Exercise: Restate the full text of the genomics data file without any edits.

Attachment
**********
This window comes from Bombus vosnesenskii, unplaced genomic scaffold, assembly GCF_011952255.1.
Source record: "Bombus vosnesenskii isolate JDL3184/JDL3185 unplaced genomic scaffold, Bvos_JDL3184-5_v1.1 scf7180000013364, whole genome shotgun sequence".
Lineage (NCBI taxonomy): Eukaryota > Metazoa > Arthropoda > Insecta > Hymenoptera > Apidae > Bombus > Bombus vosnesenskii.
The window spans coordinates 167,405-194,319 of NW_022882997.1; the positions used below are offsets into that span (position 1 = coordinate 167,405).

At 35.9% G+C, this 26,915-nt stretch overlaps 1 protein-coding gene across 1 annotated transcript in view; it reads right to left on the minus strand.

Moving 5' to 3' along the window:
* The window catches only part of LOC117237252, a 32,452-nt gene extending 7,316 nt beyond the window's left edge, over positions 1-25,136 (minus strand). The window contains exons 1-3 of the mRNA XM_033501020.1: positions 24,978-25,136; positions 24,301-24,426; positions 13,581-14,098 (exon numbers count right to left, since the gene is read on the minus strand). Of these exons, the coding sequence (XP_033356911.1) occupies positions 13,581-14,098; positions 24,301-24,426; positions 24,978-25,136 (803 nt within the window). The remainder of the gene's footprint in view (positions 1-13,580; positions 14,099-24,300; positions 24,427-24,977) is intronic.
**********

This window comes from Bombus vosnesenskii, unplaced genomic scaffold, assembly GCF_011952255.1.
Source record: "Bombus vosnesenskii isolate JDL3184/JDL3185 unplaced genomic scaffold, Bvos_JDL3184-5_v1.1 scf7180000013364, whole genome shotgun sequence".
Lineage (NCBI taxonomy): Eukaryota > Metazoa > Arthropoda > Insecta > Hymenoptera > Apidae > Bombus > Bombus vosnesenskii.
The window spans coordinates 167,405-194,319 of NW_022882997.1; the positions used below are offsets into that span (position 1 = coordinate 167,405).

At 35.9% G+C, this 26,915-nt stretch overlaps 1 protein-coding gene across 1 annotated transcript in view; it reads right to left on the minus strand.

Moving 5' to 3' along the window:
* The window catches only part of LOC117237252, a 32,452-nt gene extending 7,316 nt beyond the window's left edge, over positions 1-25,136 (minus strand). The window contains exons 1-3 of the mRNA XM_033501020.1: positions 24,978-25,136; positions 24,301-24,426; positions 13,581-14,098 (exon numbers count right to left, since the gene is read on the minus strand). Of these exons, the coding sequence (XP_033356911.1) occupies positions 13,581-14,098; positions 24,301-24,426; positions 24,978-25,136 (803 nt within the window). The remainder of the gene's footprint in view (positions 1-13,580; positions 14,099-24,300; positions 24,427-24,977) is intronic.